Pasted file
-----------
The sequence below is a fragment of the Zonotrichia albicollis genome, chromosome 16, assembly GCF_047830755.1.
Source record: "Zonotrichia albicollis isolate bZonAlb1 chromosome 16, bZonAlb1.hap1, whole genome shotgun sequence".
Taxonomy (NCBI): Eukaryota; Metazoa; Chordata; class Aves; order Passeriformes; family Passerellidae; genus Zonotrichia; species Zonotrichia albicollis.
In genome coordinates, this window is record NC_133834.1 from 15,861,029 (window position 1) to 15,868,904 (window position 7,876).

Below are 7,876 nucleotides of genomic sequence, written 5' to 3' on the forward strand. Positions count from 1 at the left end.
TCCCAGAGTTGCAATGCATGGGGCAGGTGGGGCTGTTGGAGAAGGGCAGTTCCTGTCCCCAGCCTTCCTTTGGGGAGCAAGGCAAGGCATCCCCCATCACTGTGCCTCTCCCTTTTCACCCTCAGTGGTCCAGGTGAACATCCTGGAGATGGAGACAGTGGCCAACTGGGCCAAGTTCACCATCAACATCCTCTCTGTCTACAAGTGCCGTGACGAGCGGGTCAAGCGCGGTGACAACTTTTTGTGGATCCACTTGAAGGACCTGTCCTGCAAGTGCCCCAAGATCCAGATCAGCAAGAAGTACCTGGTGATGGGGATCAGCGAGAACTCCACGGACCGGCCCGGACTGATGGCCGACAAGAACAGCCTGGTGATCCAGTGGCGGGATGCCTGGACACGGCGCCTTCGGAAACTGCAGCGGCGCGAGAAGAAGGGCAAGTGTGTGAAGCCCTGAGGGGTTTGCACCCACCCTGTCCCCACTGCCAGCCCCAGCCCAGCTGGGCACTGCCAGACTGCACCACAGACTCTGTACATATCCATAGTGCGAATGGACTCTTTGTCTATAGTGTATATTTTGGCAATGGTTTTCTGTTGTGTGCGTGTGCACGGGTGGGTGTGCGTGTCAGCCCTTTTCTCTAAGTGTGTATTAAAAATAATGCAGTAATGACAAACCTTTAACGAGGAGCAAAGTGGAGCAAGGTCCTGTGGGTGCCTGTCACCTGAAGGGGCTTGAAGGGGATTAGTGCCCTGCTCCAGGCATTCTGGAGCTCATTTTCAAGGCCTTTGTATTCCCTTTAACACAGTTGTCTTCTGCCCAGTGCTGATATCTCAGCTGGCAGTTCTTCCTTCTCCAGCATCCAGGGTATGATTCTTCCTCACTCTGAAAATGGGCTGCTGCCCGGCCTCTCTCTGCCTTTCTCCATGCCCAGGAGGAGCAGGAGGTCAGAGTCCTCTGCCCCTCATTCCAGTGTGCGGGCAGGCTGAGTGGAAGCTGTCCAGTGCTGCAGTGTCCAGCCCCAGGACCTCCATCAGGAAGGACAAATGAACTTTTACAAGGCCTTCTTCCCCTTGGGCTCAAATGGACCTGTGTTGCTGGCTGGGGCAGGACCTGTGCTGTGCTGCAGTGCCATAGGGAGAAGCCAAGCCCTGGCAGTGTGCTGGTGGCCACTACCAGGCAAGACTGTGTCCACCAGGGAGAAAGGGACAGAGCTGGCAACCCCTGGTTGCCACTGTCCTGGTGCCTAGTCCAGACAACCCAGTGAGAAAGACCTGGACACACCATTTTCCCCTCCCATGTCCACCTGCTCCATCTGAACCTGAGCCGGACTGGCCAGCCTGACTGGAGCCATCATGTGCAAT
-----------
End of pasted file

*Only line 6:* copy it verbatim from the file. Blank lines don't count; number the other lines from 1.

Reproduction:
TCCCAGAGTTGCAATGCATGGGGCAGGTGGGGCTGTTGGAGAAGGGCAGTTCCTGTCCCCAGCCTTCCTTTGGGGAGCAAGGCAAGGCATCCCCCATCACTGTGCCTCTCCCTTTTCACCCTCAGTGGTCCAGGTGAACATCCTGGAGATGGAGACAGTGGCCAACTGGGCCAAGTTCACCATCAACATCCTCTCTGTCTACAAGTGCCGTGACGAGCGGGTCAAGCGCGGTGACAACTTTTTGTGGATCCACTTGAAGGACCTGTCCTGCAAGTGCCCCAAGATCCAGATCAGCAAGAAGTACCTGGTGATGGGGATCAGCGAGAACTCCACGGACCGGCCCGGACTGATGGCCGACAAGAACAGCCTGGTGATCCAGTGGCGGGATGCCTGGACACGGCGCCTTCGGAAACTGCAGCGGCGCGAGAAGAAGGGCAAGTGTGTGAAGCCCTGAGGGGTTTGCACCCACCCTGTCCCCACTGCCAGCCCCAGCCCAGCTGGGCACTGCCAGACTGCACCACAGACTCTGTACATATCCATAGTGCGAATGGACTCTTTGTCTATAGTGTATATTTTGGCAATGGTTTTCTGTTGTGTGCGTGTGCACGGGTGGGTGTGCGTGTCAGCCCTTTTCTCTAAGTGTGTATTAAAAATAATGCAGTAATGACAAACCTTTAACGAGGAGCAAAGTGGAGCAAGGTCCTGTGGGTGCCTGTCACCTGAAGGGGCTTGAAGGGGATTAGTGCCCTGCTCCAGGCATTCTGGAGCTCATTTTCAAGGCCTTTGTATTCCCTTTAACACAGTTGTCTTCTGCCCAGTGCTGATATCTCAGCTGGCAGTTCTTCCTTCTCCAGCATCCAGGGTATGATTCTTCCTCACTCTGAAAATGGGCTGCTGCCCGGCCTCTCTCTGCCTTTCTCCATGCCCAGGAGGAGCAGGAGGTCAGAGTCCTCTGCCCCTCATTCCAGTGTGCGGGCAGGCTGAGTGGAAGCTGTCCAGTGCTGCAGTGTCCAGCCCCAGGACCTCCATCAGGAAGGACAAATGAACTTTTACAAGGCCTTCTTCCCCTTGGGCTCAAATGGACCTGTGTTGCTGGCTGGGGCAGGACCTGTGCTGTGCTGCAGTGCCATAGGGAGAAGCCAAGCCCTGGCAGTGTGCTGGTGGCCACTACCAGGCAAGACTGTGTCCACCAGGGAGAAAGGGACAGAGCTGGCAACCCCTGGTTGCCACTGTCCTGGTGCCTAGTCCAGACAACCCAGTGAGAAAGACCTGGACACACCATTTTCCCCTCCCATGTCCACCTGCTCCATCTGAACCTGAGCCGGACTGGCCAGCCTGACTGGAGCCATCATGTGCAAT